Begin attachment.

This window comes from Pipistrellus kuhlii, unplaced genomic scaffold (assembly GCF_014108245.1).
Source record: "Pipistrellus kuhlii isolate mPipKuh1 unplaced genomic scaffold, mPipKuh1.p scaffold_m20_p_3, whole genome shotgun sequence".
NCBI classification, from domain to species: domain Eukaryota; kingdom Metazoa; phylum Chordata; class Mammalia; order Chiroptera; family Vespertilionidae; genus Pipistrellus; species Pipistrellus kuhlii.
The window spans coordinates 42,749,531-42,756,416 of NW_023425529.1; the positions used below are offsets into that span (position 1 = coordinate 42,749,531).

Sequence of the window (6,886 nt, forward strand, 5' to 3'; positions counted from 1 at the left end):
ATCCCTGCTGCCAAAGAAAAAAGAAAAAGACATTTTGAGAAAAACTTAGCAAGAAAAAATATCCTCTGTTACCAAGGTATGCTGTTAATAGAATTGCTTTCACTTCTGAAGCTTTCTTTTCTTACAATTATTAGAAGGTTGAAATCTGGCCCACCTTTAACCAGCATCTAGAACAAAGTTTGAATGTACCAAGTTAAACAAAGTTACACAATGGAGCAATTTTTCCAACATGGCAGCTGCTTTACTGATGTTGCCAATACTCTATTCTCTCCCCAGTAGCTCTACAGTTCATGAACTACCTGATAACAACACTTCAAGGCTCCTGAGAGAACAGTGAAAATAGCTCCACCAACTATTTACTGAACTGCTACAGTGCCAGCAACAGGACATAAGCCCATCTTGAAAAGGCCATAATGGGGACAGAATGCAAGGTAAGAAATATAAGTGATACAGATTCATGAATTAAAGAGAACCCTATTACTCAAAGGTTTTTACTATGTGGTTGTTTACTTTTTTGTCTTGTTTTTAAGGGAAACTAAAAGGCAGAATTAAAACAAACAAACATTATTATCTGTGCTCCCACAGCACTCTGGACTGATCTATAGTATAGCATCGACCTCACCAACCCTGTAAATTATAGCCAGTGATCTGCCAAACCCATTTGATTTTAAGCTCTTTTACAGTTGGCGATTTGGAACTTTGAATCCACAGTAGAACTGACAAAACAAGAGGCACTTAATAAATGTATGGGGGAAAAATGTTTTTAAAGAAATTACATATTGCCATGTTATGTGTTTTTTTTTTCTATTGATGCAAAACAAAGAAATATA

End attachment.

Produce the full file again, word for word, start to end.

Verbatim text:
This window comes from Pipistrellus kuhlii, unplaced genomic scaffold (assembly GCF_014108245.1).
Source record: "Pipistrellus kuhlii isolate mPipKuh1 unplaced genomic scaffold, mPipKuh1.p scaffold_m20_p_3, whole genome shotgun sequence".
NCBI classification, from domain to species: domain Eukaryota; kingdom Metazoa; phylum Chordata; class Mammalia; order Chiroptera; family Vespertilionidae; genus Pipistrellus; species Pipistrellus kuhlii.
The window spans coordinates 42,749,531-42,756,416 of NW_023425529.1; the positions used below are offsets into that span (position 1 = coordinate 42,749,531).

Sequence of the window (6,886 nt, forward strand, 5' to 3'; positions counted from 1 at the left end):
ATCCCTGCTGCCAAAGAAAAAAGAAAAAGACATTTTGAGAAAAACTTAGCAAGAAAAAATATCCTCTGTTACCAAGGTATGCTGTTAATAGAATTGCTTTCACTTCTGAAGCTTTCTTTTCTTACAATTATTAGAAGGTTGAAATCTGGCCCACCTTTAACCAGCATCTAGAACAAAGTTTGAATGTACCAAGTTAAACAAAGTTACACAATGGAGCAATTTTTCCAACATGGCAGCTGCTTTACTGATGTTGCCAATACTCTATTCTCTCCCCAGTAGCTCTACAGTTCATGAACTACCTGATAACAACACTTCAAGGCTCCTGAGAGAACAGTGAAAATAGCTCCACCAACTATTTACTGAACTGCTACAGTGCCAGCAACAGGACATAAGCCCATCTTGAAAAGGCCATAATGGGGACAGAATGCAAGGTAAGAAATATAAGTGATACAGATTCATGAATTAAAGAGAACCCTATTACTCAAAGGTTTTTACTATGTGGTTGTTTACTTTTTTGTCTTGTTTTTAAGGGAAACTAAAAGGCAGAATTAAAACAAACAAACATTATTATCTGTGCTCCCACAGCACTCTGGACTGATCTATAGTATAGCATCGACCTCACCAACCCTGTAAATTATAGCCAGTGATCTGCCAAACCCATTTGATTTTAAGCTCTTTTACAGTTGGCGATTTGGAACTTTGAATCCACAGTAGAACTGACAAAACAAGAGGCACTTAATAAATGTATGGGGGAAAAATGTTTTTAAAGAAATTACATATTGCCATGTTATGTGTTTTTTTTTTCTATTGATGCAAAACAAAGAAATATA